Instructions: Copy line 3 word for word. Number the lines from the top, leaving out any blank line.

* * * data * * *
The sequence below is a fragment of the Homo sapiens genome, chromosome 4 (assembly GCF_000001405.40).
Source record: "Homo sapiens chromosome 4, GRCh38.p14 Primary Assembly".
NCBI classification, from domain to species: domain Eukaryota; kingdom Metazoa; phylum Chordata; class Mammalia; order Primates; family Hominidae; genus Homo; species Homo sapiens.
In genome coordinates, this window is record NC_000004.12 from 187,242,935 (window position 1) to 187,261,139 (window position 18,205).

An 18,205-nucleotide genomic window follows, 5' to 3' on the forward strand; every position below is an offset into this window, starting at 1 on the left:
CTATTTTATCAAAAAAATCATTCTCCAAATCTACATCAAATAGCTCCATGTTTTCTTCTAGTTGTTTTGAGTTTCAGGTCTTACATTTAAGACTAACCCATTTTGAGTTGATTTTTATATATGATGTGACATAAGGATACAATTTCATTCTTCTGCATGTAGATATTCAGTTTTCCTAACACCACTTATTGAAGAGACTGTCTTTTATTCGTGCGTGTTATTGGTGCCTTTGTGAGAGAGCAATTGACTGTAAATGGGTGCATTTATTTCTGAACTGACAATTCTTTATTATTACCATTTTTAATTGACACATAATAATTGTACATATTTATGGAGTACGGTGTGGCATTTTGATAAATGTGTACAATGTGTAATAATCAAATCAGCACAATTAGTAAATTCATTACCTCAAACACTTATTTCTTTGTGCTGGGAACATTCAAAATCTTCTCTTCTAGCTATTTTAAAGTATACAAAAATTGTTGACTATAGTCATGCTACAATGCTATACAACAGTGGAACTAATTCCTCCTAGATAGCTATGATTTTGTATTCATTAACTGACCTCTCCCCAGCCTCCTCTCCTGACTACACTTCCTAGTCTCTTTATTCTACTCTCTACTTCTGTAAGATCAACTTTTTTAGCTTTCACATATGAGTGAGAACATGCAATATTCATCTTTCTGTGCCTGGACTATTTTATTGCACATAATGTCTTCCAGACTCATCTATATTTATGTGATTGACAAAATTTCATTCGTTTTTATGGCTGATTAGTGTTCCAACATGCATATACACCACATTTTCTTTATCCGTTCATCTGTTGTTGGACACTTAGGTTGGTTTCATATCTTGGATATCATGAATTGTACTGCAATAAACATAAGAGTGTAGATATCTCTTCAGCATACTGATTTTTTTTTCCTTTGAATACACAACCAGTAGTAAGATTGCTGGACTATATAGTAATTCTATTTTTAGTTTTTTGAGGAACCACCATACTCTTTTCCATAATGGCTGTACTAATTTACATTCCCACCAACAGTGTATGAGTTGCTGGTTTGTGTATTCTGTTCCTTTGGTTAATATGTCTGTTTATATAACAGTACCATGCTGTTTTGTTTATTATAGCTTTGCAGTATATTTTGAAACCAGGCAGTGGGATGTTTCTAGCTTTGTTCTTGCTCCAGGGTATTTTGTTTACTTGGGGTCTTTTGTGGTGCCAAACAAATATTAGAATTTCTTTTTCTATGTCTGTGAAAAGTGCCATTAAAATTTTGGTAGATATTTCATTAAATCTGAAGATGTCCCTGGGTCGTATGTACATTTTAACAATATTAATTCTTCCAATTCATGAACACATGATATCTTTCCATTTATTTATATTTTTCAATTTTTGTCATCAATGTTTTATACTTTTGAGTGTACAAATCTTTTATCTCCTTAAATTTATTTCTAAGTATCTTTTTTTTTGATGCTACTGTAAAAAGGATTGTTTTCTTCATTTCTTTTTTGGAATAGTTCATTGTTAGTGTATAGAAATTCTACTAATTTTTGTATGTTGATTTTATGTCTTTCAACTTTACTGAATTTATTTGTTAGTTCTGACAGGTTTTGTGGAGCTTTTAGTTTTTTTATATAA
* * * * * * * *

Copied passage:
NCBI classification, from domain to species: domain Eukaryota; kingdom Metazoa; phylum Chordata; class Mammalia; order Primates; family Hominidae; genus Homo; species Homo sapiens.